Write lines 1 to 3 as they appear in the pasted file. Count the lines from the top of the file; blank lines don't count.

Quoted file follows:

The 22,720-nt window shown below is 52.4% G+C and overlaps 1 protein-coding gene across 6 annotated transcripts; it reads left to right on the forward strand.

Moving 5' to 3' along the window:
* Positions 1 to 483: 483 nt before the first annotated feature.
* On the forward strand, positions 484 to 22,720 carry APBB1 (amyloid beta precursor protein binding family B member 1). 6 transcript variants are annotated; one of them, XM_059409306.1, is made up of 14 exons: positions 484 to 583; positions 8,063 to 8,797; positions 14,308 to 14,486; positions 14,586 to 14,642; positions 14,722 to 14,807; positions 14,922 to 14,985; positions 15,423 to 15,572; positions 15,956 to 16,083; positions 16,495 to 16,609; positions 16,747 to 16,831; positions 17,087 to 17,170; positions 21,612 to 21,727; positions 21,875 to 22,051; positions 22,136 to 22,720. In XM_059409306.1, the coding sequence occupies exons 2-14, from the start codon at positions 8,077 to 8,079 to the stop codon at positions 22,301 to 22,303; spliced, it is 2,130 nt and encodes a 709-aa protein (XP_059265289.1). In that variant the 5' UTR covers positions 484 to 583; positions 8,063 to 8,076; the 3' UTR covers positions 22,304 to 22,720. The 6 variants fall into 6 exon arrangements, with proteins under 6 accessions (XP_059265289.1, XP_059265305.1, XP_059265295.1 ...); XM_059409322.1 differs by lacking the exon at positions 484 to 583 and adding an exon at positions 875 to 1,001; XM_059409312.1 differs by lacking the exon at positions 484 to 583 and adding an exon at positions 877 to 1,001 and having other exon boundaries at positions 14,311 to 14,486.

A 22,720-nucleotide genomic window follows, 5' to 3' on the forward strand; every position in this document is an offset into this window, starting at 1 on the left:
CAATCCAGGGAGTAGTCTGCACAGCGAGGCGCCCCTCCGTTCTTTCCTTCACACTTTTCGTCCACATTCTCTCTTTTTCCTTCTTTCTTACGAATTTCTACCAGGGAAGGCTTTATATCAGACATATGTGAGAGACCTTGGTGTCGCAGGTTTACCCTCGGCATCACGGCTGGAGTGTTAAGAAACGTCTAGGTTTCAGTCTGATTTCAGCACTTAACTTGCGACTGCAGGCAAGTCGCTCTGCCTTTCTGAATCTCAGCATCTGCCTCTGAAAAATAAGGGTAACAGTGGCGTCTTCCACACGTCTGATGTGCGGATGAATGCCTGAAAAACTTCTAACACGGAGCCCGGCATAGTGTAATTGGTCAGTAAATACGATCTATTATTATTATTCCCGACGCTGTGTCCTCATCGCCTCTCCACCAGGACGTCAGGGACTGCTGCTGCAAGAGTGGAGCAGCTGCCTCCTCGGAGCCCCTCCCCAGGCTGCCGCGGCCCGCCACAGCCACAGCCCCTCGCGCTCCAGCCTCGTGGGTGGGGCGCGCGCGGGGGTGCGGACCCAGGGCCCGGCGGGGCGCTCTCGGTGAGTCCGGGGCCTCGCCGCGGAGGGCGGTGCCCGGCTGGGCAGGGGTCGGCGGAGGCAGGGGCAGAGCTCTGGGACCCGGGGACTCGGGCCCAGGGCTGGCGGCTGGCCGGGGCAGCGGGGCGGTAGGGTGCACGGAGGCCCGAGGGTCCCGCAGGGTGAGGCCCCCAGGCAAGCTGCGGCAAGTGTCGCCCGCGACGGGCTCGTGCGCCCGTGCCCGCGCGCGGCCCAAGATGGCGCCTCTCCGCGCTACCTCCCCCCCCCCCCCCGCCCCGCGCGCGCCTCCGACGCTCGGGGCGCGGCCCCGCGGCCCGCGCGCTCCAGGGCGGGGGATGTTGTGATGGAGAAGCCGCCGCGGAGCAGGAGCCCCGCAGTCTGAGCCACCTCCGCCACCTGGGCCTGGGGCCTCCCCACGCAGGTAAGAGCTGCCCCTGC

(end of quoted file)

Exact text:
The 22,720-nt window shown below is 52.4% G+C and overlaps 1 protein-coding gene across 6 annotated transcripts; it reads left to right on the forward strand.

Moving 5' to 3' along the window:
* Positions 1 to 483: 483 nt before the first annotated feature.